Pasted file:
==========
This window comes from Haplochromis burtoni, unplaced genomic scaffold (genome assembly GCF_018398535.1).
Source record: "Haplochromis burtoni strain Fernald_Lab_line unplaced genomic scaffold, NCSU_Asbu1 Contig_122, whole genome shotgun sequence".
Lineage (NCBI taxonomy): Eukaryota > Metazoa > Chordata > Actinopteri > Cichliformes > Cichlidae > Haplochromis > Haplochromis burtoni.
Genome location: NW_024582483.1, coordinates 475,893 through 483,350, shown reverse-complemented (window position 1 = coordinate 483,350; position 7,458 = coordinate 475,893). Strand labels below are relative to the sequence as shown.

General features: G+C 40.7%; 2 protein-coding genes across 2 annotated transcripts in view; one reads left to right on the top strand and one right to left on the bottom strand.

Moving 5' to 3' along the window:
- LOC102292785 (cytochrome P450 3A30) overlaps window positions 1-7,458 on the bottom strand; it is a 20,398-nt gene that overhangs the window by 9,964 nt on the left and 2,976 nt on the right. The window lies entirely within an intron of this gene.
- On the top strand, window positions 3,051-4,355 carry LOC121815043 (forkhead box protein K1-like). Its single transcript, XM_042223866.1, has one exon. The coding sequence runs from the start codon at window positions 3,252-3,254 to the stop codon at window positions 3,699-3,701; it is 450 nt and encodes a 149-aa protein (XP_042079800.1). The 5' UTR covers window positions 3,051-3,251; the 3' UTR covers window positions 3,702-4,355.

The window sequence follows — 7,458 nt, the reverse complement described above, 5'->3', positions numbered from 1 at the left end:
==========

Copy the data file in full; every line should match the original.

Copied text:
This window comes from Haplochromis burtoni, unplaced genomic scaffold (genome assembly GCF_018398535.1).
Source record: "Haplochromis burtoni strain Fernald_Lab_line unplaced genomic scaffold, NCSU_Asbu1 Contig_122, whole genome shotgun sequence".
Lineage (NCBI taxonomy): Eukaryota > Metazoa > Chordata > Actinopteri > Cichliformes > Cichlidae > Haplochromis > Haplochromis burtoni.
Genome location: NW_024582483.1, coordinates 475,893 through 483,350, shown reverse-complemented (window position 1 = coordinate 483,350; position 7,458 = coordinate 475,893). Strand labels below are relative to the sequence as shown.

General features: G+C 40.7%; 2 protein-coding genes across 2 annotated transcripts in view; one reads left to right on the top strand and one right to left on the bottom strand.

Moving 5' to 3' along the window:
- LOC102292785 (cytochrome P450 3A30) overlaps window positions 1-7,458 on the bottom strand; it is a 20,398-nt gene that overhangs the window by 9,964 nt on the left and 2,976 nt on the right. The window lies entirely within an intron of this gene.
- On the top strand, window positions 3,051-4,355 carry LOC121815043 (forkhead box protein K1-like). Its single transcript, XM_042223866.1, has one exon. The coding sequence runs from the start codon at window positions 3,252-3,254 to the stop codon at window positions 3,699-3,701; it is 450 nt and encodes a 149-aa protein (XP_042079800.1). The 5' UTR covers window positions 3,051-3,251; the 3' UTR covers window positions 3,702-4,355.

The window sequence follows — 7,458 nt, the reverse complement described above, 5'->3', positions numbered from 1 at the left end: